Pass : Open Source to the rescue

As I moved my main workstation from an Apple Laptop running MacOS to a custom built PC running Linux I had to revisit a few choices. As I pointed out in a previous post ("New system") I was suddenly back with a system based on OpenSource and embracing it. Using non free software on Linux is possible, but they are usually more rare than OpenSource products relying on open standards and your own infrastructure.

One example of this is password management. In the last 10 years password management has moved from an hypothetic tool to a necessity. When Internet started to become popular we only had to remember the password to our one email account. Nowadays we are lucky if we only have to login in one service every day. Instant corporate chat, VPN, code repositories, ssh keys, multiple email accounts, online shops, gaming accounts, bank accounts, online libraries : we can barely remember all their names.

The online comic XKCD made a now [https://xkcd.com/936/](famous episode about passwords).

So a lot of us, hopefully, have started to use and rely on password managers. Some use notebooks (hmmmm "ok"), some use software. There are commercial, proprietary ones and then there are a few OpenSource ones.

Pass : the standard unix password manager

One of the latter is pass. Pass relies mainly on two OpenSource bricks : git and gpg. Git allows to version every single change made to the collection of passwords within a repository. Gpg allows to encrypt what ever is stored.

Pass uses one file per entry with the first line being considered the default value to display or load in the clipboard.

Pass works well on many platforms : MacOS, Linux, BSD, iOS, Android and Windows. Since the two main components (GPG and Git) can work on all of them, so does Pass.

But Pass is mostly command line friendly, at first, so several plugins and interfaces have been developed to integrate it well on all those platforms.

Relying on pass

If the big commercial password managers rely on shared data volumes such as iCloud, Google Drive and Dropbox, Pass can rely on private Git repositories. Those ones can be setup and kept for very little money in different places such as Github, Gitlab, Bitbucket or your own instance of Gitea.

You can then use pass on multiple devices and computers, sharing any change to your library of passwords through git.

Personally I have added a little function in my zshrc to trigger, by hand, a synchronization of my password store :

pass-sync () {
  cd ~/.password-store
  git fetch gitea
  git pull --rebase gitea master && git push gitea master
  cd
}

Because of the && I am sure that the git push won't happen if there was a conflict during rebasing. I prefer to resolve such conflicts by hand if they were to happen.

This could be tied to a crontab entry, and possibly a hook in the repository itself

Pass extensions

As twitter@aspleenic wondered if there was a way to handle one time passwords (OTP) wihtout having to set it up everytime we get a new phone (the usual receptacle for our OTP authenticators) he was pointed to 1Password. But I was perplexed. Is that the only application doing this ? Is pass able to do this ?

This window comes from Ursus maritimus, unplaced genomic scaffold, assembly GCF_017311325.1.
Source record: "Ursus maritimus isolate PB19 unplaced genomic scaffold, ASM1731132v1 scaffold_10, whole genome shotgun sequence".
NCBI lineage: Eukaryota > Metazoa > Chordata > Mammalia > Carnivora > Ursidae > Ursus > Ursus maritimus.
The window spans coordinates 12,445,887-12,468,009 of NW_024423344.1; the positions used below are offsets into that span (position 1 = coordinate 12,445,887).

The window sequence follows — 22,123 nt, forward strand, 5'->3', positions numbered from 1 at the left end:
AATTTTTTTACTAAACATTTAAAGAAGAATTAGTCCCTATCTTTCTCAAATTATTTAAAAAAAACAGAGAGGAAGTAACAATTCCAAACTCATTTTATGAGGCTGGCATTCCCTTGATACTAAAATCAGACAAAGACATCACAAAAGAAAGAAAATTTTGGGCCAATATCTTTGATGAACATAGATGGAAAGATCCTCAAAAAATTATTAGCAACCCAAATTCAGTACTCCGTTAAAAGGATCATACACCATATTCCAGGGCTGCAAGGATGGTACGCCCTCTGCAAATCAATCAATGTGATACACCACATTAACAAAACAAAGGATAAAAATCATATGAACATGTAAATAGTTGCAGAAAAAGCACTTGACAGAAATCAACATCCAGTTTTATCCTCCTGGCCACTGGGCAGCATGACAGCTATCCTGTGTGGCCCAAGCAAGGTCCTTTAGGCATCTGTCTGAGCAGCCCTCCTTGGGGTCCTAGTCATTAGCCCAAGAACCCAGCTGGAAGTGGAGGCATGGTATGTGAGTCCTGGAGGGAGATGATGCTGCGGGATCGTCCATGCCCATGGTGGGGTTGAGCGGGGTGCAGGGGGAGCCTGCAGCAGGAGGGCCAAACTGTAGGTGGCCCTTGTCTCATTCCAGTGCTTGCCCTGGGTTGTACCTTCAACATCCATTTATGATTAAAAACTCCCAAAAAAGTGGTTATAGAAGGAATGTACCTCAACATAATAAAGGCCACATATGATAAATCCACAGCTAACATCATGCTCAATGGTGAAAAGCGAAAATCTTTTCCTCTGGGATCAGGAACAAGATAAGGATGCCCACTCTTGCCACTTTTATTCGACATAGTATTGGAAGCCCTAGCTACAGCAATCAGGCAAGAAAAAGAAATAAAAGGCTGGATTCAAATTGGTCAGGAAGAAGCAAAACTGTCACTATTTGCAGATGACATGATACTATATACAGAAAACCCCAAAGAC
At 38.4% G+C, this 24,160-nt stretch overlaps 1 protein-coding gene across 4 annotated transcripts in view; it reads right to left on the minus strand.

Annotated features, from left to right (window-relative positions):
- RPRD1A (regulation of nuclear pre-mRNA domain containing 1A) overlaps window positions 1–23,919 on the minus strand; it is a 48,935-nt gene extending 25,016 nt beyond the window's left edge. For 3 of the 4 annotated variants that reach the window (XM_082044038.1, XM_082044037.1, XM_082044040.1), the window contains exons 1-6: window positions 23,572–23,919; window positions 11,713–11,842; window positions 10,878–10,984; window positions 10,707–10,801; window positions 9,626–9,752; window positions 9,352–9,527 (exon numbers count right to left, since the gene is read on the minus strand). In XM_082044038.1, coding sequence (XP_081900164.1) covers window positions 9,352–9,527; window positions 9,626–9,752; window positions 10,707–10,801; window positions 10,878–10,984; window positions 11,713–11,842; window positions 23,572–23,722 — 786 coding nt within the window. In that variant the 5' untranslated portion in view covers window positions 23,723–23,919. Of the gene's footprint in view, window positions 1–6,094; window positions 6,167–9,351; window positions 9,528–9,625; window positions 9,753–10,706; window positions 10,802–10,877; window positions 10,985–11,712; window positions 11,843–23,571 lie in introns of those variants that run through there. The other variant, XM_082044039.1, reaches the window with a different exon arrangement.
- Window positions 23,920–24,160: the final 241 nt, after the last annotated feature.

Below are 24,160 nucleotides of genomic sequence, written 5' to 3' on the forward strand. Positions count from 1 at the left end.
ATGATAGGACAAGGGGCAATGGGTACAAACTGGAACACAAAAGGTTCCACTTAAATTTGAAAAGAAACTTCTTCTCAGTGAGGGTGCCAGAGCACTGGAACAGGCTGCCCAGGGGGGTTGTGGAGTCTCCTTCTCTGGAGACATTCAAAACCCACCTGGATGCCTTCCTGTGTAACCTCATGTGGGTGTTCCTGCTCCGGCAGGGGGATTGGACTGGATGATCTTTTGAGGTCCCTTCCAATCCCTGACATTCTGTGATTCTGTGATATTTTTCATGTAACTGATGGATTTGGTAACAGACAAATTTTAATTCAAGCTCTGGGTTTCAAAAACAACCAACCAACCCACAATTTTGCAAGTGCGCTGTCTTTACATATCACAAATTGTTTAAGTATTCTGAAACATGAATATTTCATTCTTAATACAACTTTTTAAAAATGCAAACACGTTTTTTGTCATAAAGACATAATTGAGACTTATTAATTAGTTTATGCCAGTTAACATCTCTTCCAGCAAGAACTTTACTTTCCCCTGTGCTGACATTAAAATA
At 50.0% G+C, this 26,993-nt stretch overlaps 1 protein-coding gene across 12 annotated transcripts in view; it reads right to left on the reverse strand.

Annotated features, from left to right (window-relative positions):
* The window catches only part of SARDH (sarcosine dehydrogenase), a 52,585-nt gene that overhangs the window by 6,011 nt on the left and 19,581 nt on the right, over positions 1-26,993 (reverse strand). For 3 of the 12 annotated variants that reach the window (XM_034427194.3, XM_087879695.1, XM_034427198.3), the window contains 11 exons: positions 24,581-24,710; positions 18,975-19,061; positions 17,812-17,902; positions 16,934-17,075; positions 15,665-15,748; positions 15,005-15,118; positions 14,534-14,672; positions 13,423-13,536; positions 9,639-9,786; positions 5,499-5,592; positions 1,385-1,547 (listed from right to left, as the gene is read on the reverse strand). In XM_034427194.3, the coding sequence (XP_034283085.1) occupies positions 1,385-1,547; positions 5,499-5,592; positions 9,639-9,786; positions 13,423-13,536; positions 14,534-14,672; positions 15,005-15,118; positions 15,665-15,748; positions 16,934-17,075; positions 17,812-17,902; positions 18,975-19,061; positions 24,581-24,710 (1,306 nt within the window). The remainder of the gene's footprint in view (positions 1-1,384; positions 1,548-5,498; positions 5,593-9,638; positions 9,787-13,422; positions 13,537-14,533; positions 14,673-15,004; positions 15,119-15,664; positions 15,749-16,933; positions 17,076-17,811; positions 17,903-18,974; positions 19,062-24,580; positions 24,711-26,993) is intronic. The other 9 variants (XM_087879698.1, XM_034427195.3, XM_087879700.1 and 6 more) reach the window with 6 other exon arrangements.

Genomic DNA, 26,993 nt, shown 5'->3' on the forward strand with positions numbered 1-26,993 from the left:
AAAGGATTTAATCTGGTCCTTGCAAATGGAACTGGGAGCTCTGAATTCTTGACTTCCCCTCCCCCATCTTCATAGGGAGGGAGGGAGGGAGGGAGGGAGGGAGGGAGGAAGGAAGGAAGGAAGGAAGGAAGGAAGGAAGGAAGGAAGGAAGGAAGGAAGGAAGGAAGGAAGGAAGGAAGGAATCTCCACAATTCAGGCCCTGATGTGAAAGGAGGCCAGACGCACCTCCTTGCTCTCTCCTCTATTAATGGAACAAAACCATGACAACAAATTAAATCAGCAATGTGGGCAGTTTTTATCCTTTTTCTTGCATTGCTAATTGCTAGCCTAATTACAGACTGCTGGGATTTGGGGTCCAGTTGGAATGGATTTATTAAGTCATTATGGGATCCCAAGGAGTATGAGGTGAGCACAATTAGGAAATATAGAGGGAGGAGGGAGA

It turns out that Pass has an extension for this pass-otp. The iOS app passforios supports that too.

And while I have not found a plugin to use pass with Albert I am not too worried about it for now. Both Firefox and Chrome have plugins for it so most uses are covered with this and the rest I can handle in the terminal.

Nothing is free

Of course, relying on pass and a private git repository is not free. Hosting has a cost and one you might have to pay yourself if your company isn't covering this cost. So, is it worth it compared to 1Password ?

That's for each one of us to decide. Yet, pass is OpenSource, it relies on OpenSource tools, open standards, and ordinary unix directories. All this makes it more auditable and more secure than most commercial and closed source alternatives. Hosting git repositories also relies on SSH and Linux or BSD servers all of which is a very common knowledge among system administrators around the world.

Why the switch ?

To be honest, I first tried to install and use 1Password on the Linux workstation. And then, because of a GPG signature issue on the package for Arch Linux I could not install it. Since I have been using Pass in a limited way for my personal use and relying on it for a professional use I decided to give it a try.

A 5 minutes search gave me all the answers I needed :

  • iOS client
  • git private repositories
  • OTP

After setting up the private repository and setting up passforios on my iOS devices I wrote the little script I shared earlier in this article to keep my MacOS and my Linux computers in sync. Lastly I started migrating all my passwords from 1Password to pass through the iOS and MacOS devices.

Pass or others

Setting it up and using it seems a bit annoying at first but Pass relies on tools that most people who have been working with Linux or BSD systems in the last 20 years are familiar with. And since it also works with our mobile devices there is little that we can't do really. Most people will still be happy with paying a monthly or yearly fee for one of the commercial password managers, and they should. It's better for them to rely on one of the main commercial password managers that are used by many, well maintained and scrutinized rather than using the same password everywhere.

So, pass is a decent and almost complete password manager for all our devices, if we can, we probably should look into it and invest the necessary time to be both secure and independent for this critical piece of our digital life.

And if you want to add a bit more security to this : Fred de Villamil has written a post about how to use a Ledger Nano S to secure SSH keys.

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